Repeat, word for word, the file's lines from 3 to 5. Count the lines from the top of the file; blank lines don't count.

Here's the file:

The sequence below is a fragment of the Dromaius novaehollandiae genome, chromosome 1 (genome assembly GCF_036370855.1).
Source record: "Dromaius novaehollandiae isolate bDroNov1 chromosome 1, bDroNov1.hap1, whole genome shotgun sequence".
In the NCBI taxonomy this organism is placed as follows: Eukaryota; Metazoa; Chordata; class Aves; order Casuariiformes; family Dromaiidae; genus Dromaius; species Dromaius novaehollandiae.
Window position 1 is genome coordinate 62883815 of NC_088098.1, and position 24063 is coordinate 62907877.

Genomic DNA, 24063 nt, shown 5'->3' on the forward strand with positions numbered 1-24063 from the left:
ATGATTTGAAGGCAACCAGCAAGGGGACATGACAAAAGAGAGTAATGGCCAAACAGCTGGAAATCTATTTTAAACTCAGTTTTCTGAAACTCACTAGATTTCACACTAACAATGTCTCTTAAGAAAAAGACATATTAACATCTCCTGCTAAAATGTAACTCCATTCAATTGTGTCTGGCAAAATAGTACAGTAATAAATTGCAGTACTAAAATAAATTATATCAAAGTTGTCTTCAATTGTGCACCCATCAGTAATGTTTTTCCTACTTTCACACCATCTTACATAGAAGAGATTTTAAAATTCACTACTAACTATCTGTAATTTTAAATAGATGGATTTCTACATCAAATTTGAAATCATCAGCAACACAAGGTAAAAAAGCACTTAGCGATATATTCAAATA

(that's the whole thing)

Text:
In the NCBI taxonomy this organism is placed as follows: Eukaryota; Metazoa; Chordata; class Aves; order Casuariiformes; family Dromaiidae; genus Dromaius; species Dromaius novaehollandiae.
Window position 1 is genome coordinate 62883815 of NC_088098.1, and position 24063 is coordinate 62907877.

Genomic DNA, 24063 nt, shown 5'->3' on the forward strand with positions numbered 1-24063 from the left: